During the Bone Wars of the late 1800s – in which palaeontologists scoured the rich bone beds of Colorado, Nebraska and Wyoming for dinosaur remains – few underhand methods were out of bounds, including bribery, theft, and vicious attacks on reputations. The leading competitors were Edward Drinker Cope and Othniel Charles Marsh – one time friends, who’d even named species after each other in happier times. They started out as wealthy men, but the relentless competition ruined them both, financially and socially. This said, their contributions to science are undeniable – 32 of the dinosaurs we know today were discovered in this crazy period, including Triceratops, Diplodocus, Allosaurus and Stegosaurus.

Thomas Edison was the iconic inventor of the light bulb; his rival, Nikolas Tesla, was an eccentric whose inventions made possible modern power and mass communications systems. They were total opposites – slobbish Edison made a fortune; haughty Tesla died penniless – and while Edison was a tinkerer who employed others to do his work, Tesla was incredibly precise. Edison had more patents, but his inventions were almost ‘obvious’ while Tesla’s tended to be disruptive tech with world-changing implications. Things came to a head with America’s The War of Currents: it was Edison’s simpler DC system versus Tesla’s AC. Edison fought viciously but AC won, and it’s Tesla who’s now considered the greatest geek who ever lived.


Davis vs Crawford Rivals in: cinema Peak of rivalry: 1943

Adidas vs Puma Rivals in: footwear Peak of rivalry: 1949

Fischer vs Spassky Rivals in: chess Peak of rivalry: 1972

Ali vs Frazier Rivals in: boxing Peak of rivalry: 1975

Borg vs McEnroe Rivals in: tennis Peak of rivalry: 1980

Two women at the top of their Hollywood game were Bette Davis and Joan Crawford, and their decades-long loathing seems to have been – disappointingly – born over a man. Franchot Tone had starred with Davis in a 1935 film, and she was smitten with him. But Crawford was on the prowl and Davis had to watch as she married, then divorced, him in short order. Theatre-trained Davis looked down on Crawford as a “mannequin… who has slept with every male star at MGM, except Lassie.” Crawford, meanwhile, said, “Poor Bette, she looks like she’s never had a happy day, or night, in her life.” When, in 1962’s Whatever Happened to Baby Jane, they finally appeared in a film together the on-screen catfights were very real.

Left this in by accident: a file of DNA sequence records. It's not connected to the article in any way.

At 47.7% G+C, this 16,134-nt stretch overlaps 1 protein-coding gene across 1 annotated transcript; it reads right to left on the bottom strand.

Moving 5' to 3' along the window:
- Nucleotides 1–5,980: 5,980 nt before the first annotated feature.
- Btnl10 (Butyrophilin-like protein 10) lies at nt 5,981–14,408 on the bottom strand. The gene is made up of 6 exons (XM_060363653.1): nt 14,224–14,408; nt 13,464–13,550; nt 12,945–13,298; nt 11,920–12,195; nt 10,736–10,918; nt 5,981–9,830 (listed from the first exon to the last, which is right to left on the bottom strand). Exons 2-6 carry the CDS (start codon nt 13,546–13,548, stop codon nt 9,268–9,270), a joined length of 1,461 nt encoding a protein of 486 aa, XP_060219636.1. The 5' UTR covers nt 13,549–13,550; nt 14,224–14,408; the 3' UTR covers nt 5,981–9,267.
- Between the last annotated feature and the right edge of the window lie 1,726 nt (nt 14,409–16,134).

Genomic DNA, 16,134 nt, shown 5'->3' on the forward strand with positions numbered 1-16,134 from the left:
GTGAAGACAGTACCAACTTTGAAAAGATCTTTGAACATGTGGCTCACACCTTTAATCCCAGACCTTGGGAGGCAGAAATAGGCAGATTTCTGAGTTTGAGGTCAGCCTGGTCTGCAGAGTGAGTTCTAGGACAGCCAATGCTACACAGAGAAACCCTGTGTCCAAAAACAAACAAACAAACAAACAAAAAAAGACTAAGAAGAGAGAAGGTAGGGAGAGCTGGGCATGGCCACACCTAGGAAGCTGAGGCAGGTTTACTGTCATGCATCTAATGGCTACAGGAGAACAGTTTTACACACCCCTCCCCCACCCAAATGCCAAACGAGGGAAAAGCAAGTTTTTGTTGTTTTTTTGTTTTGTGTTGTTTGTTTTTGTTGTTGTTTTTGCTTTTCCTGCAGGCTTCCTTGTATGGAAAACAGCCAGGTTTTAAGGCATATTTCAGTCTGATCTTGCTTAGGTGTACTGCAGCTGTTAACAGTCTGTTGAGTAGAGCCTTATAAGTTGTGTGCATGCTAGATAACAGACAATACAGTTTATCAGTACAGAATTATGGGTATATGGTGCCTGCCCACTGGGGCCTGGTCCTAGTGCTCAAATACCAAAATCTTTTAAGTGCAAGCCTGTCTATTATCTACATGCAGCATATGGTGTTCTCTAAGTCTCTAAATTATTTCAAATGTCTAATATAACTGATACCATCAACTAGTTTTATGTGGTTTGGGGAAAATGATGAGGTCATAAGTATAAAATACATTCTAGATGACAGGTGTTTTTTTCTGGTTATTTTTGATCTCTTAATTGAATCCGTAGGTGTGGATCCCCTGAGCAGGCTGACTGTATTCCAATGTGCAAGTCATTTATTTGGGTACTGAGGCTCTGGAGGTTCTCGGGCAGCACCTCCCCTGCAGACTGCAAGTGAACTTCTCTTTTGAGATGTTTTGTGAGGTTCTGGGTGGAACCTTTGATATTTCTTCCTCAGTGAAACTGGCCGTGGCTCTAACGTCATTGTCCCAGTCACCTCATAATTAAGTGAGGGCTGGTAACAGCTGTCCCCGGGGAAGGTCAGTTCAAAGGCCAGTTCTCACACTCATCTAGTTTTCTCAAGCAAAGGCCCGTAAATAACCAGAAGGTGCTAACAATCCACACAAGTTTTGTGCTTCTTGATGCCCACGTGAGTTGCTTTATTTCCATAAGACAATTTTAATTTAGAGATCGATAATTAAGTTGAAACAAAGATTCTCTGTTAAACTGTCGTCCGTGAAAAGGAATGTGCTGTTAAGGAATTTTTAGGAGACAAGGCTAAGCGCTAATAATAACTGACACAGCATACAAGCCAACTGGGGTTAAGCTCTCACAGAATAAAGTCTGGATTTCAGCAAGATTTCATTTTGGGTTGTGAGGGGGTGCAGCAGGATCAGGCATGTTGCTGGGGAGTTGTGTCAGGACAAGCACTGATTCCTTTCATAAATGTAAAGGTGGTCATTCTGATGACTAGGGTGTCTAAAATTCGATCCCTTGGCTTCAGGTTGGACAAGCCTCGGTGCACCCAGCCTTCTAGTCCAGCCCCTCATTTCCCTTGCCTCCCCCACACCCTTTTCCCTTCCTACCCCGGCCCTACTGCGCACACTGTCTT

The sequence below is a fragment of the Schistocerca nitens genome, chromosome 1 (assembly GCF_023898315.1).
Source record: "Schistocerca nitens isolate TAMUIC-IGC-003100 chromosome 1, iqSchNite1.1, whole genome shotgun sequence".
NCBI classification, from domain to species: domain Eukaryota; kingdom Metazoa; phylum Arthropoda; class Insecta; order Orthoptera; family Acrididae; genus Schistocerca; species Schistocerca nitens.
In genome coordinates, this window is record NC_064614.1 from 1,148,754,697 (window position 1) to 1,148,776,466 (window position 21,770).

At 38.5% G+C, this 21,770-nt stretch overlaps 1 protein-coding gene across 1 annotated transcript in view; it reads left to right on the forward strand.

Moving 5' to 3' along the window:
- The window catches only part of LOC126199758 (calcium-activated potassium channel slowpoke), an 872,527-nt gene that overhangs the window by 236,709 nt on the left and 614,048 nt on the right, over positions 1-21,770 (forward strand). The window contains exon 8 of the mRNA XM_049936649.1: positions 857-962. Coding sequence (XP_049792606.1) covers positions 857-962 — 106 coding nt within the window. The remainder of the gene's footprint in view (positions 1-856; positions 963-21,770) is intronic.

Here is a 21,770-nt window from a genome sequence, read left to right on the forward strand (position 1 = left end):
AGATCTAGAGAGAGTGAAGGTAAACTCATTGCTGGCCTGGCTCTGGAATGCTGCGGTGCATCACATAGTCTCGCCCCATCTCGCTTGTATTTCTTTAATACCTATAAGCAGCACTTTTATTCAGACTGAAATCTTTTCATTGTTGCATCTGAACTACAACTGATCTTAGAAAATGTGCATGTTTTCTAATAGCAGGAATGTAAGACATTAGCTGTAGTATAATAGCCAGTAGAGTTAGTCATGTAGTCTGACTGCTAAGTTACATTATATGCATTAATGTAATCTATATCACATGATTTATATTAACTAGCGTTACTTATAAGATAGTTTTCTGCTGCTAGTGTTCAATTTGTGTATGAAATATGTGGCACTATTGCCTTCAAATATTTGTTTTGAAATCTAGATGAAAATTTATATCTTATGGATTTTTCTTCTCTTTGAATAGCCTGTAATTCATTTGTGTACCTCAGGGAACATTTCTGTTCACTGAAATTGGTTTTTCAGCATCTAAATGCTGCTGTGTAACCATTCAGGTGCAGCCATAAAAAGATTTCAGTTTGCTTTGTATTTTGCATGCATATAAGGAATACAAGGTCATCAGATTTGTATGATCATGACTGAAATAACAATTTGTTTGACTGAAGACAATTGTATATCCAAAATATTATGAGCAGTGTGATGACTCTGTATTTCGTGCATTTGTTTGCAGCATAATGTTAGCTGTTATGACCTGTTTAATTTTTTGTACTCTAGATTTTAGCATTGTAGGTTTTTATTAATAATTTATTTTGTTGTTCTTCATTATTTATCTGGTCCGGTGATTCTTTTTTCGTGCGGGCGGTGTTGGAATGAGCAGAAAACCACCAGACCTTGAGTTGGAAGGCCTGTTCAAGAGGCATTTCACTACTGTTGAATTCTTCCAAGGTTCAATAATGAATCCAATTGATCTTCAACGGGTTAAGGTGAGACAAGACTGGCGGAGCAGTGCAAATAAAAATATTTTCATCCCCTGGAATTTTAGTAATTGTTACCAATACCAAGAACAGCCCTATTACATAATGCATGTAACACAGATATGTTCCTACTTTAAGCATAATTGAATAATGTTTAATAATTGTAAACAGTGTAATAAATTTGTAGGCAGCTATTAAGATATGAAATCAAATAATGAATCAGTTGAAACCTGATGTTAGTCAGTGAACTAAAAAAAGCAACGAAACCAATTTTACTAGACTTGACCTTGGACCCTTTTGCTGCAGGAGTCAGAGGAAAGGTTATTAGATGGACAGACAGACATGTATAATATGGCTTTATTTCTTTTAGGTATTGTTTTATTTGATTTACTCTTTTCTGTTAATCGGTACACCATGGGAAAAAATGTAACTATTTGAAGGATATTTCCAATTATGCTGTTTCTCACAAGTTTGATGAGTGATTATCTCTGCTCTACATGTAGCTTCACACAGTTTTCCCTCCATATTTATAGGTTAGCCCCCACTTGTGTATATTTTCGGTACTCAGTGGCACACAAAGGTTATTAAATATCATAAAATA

Few sibling fallouts have created two of the world’s giant sporting brands, or split a town for 60 years. But rivalry between Adidas and Puma has kept things fiery in Herzogenaurach since shoemaking brothers Adi and Rudi Dassler fell out in bitter fashion, creating rival manufacturers here. No one is sure how it started, but some guess Rudi had an affair with Adi’s wife, Käthe; others say its was politics that did it, or perhaps a fall-out over who invented the screw-in boot studs that helped Germany beat Hungary in a soggy World Cup Final. Adi won – his Adidas is by far the bigger company – and today their graves are at the opposite ends of the cemetery, just as their corporate HQs scowl across the river.

The World Chess Championship 1972 was dubbed The Match of the Century when eccentric young American challenger Bobby Fischer took on the defending champ – the Russian Boris Spassky – in chilly, neutral Iceland. Fischer was very much the outsider – the Soviet Union had dominated chess for 24 years – and the match became a key landmark in the Cold War. Spassky was a witty, clever, thoughtful player, though, and made mistakes; he was shocked by Fischer’s wild, aggressive commitment and, on losing, graciously applauded his American opponent. These men, though not personal enemies, were very different, and great cultural and political significance rested on the outcome of this match.

One of the greatest ever sporting rivalries was between heavyweight American boxers Joe Frazier and Muhammad Ali. It lasted between 1971 and 1975, defined the essence of this most brutal sport, and peaked three times: first in March ’71 at New York’s Madison Square Garden; then at a 12-round rematch in 1974; and finally at the famous ‘Thrilla in Manilla’ in 1975 in the Philippines – a bruising encounter often called the greatest fight in boxing history. Frazier won the first, Ali the other two, but it was a rivalry that drew power not just from the fights, but from the contrasting nature of the two men – brash, charismatic Ali and his humble foil, Frazier – and the heated atmosphere of the times.